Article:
Washington’s Immigrant Relief Fund got an enormous boost this week when the Legislature approved $340 million in additional funding.
That brings the total allocated so far, first by Gov. Jay Inslee and then by the Legislature, to $467 million — believed to make this the second-largest fund of its kind in the country, behind New York’s.
The fund provides payments to immigrants shut out of other forms of pandemic relief, like federal stimulus checks and unemployment insurance, because they are not in the country legally. California and Oregon offer similar assistance.
“I think we should be very proud of our state,” said Paúl Quiñonez Figueroa, political director of Working Washington, a labor-aligned organization that with the advocacy group OneAmerica co-led a large coalition pressing for funding.
Washington was quick to act, he said. Last August, as COVID-19 was spreading through immigrant communities at especially high rates, often infecting agricultural and other essential workers, Inslee announced the formation of the then $40 million fund. Seattle launched its own immigrant fund in October.
In contrast, Quiñonez Figueroa said, it took New York a year to approve its $2.1 billion fund earlier this month April, and only after protests that sometimes shut down bridges.
The coalition in Washington lobbied hard with news conferences, emails and phone calls to lawmakers and the governor’s staff. “There were so many competing needs,” Quiñonez Figueroa said.
But unlike in New York, advocates faced little overt opposition, even from Republicans often censorious of providing benefits to immigrants without legal status.
“I haven’t gotten wind of any material controversy,” said Alejandro Sanchez, a special assistant to the governor working on immigration issues.
State Sen. Lynda Wilson, a Vancouver Republican who is her party’s budget lead on the Senate Ways & Means Committee, said she doesn’t remember having any discussion about the issue — not during frenzied talks before lawmakers approved the biennial budget Sunday, which included the $340 million, nor before an early budget passed in February that put $65 million into the fund.
Republicans’ focus was elsewhere, including trying to support businesses, Wilson said. “There’s a whole lot of people hurting,” she said lawmakers felt as the early budget came through. “I think we just decided to do what we could to prop up everyone.”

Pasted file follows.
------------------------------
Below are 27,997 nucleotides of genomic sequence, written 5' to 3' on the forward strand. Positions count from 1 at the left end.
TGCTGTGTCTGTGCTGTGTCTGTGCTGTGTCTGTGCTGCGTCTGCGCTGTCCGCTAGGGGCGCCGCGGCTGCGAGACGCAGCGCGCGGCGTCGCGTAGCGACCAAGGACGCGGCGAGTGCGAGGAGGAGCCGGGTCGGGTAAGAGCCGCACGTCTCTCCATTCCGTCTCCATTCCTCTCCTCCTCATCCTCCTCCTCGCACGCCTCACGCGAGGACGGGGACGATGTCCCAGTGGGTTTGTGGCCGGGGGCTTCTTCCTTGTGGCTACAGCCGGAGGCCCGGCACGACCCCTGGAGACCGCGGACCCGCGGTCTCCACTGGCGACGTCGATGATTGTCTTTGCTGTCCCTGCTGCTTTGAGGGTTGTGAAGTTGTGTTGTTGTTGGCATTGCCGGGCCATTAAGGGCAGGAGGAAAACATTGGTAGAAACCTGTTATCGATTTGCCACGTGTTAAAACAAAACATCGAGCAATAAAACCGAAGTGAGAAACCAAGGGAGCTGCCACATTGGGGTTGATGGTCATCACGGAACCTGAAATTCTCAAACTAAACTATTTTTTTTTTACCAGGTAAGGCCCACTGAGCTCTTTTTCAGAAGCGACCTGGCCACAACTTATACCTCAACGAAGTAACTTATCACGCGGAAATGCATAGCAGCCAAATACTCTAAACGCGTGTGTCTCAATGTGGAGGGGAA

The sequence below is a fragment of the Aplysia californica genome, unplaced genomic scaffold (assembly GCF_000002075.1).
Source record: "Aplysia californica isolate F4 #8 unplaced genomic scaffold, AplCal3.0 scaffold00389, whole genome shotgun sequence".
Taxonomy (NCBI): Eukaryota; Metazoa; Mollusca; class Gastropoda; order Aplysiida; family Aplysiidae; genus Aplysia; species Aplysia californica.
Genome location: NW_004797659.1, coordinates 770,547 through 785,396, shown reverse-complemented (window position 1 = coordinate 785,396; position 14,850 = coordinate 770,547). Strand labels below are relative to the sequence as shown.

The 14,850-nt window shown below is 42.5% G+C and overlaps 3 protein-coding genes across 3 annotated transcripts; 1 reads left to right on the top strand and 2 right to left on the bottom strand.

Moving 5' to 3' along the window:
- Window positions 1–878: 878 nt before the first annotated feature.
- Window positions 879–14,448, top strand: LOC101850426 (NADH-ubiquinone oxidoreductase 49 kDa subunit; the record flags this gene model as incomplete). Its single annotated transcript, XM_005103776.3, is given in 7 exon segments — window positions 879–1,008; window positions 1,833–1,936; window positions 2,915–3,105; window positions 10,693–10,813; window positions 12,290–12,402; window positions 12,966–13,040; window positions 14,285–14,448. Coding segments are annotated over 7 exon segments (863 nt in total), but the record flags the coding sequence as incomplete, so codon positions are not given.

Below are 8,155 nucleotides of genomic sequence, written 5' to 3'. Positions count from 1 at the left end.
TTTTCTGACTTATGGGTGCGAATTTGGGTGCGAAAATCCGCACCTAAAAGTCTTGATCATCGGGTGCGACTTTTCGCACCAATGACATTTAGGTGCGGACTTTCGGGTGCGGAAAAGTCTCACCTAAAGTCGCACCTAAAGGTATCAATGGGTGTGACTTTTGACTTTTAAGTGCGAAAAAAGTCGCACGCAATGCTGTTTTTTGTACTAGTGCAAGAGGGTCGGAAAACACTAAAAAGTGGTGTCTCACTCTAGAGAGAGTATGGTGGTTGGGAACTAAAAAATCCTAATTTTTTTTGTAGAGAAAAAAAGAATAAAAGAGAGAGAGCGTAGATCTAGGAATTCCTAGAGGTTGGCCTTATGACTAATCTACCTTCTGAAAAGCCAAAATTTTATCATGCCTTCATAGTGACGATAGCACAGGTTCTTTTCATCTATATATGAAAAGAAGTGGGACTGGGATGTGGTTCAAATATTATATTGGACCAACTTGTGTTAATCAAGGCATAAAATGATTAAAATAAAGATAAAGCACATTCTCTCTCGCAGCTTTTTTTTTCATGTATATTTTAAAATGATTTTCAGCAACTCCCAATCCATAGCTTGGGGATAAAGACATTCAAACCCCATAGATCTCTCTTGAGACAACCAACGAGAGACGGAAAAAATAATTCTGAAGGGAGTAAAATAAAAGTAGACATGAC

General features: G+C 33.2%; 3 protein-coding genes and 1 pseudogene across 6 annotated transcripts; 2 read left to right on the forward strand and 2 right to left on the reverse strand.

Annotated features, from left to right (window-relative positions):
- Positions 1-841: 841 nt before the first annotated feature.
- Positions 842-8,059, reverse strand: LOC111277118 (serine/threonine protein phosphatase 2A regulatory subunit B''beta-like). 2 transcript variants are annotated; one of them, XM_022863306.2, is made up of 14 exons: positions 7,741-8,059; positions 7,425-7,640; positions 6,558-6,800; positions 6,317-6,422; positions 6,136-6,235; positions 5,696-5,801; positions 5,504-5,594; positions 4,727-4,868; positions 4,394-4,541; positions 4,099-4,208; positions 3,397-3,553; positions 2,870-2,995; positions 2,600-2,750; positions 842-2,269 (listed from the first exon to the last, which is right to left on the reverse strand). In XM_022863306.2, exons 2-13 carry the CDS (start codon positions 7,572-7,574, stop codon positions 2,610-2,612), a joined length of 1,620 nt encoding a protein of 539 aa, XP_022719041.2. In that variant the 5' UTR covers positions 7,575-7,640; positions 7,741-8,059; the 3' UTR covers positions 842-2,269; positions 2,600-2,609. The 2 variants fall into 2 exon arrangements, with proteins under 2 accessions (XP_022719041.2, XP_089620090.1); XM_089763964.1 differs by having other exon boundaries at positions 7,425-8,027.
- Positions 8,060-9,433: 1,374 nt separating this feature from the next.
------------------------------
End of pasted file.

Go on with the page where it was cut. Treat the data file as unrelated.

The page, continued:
By the time the biennial budget was up for discussion, the precedent was set and there were other things to fight about as Democrats pushed through their priorities, like a capital-gains tax.
The state’s Department of Social and Health Services, in consultation with the governor’s office, has yet to determine the kind of individual payments that will come from the $340 million. Earlier dispersals of funding, including one that opened to applications last week, delivered onetime $1,000 payments to low-income people 18 or over who have been affected by the pandemic and are ineligible for unemployment or stimulus payments because of their immigration status.
Immigrant-led organizations are managing the fund, and are not sharing applications or personal information with the government.
Advocates this time around hope individuals will receive multiple payments and larger amounts. New York is offering onetime payments of up to $15,600.
“A $1,000 check is great but it’s not enough,” said Brenda Rodriguez, co-director of the Washington Immigrant Solidarity Network, which has been helping people apply, in part through its hotline. (844-724-3737)
People can also apply directly online at immigrantreliefwa.org.
During earlier rounds, WAISN set up in churches around the state to walk people through the application. Hundreds showed up, often with their children, and waited sometimes hours in their cars before they were called to come in, Rodriguez said.
Quiñonez Figueroa has been sitting in on focus groups with recipients. He said they include workers on farms where the coronavirus broke out, forcing workers to quarantine for weeks and lose income; employees of restaurants and other small businesses that have shut or reduced hours; and domestic workers who have lost clients.
“There’s a feeling that the community has been singled out,” he said, noting many don’t understand why they’ve been excluded from other types of assistance even though they pay taxes. Mental health is a big problem, he said, with many struggling with their inability to provide for their families.
Griselda, a Washington resident who asked not to give her name because of her status, said she and her husband received payments from the fund in December. They both worked for restaurants that had closed, hers this spring. The $2,000, combined, took care of a month’s rent.
Her employer opened again but she only works part-time; her husband’s is expected to reopen next month. They work odd jobs and pay bills as they can, often late, and have frequented food banks.
Some activists and legislators, including state Sen. Rebecca Saldaña and Rep. Kristen Harris Talley, Seattle Democrats, say the next step is to make immigrants like Griselda eligible for unemployment benefits.
“I’m committed to working with our state agencies, the governor’s office and community leaders to ensure we make history and include everyone,” said Saldaña in a statement put out by OneAmerica.
The existing unemployment system is prohibited by federal law from providing benefits to immigrants living unlawfully in the U.S., according to Sanchez, of the governor’s office. But the state could conceivably devise its own system. As it passed its newest budget, the Legislature set up a work group to study the possibility.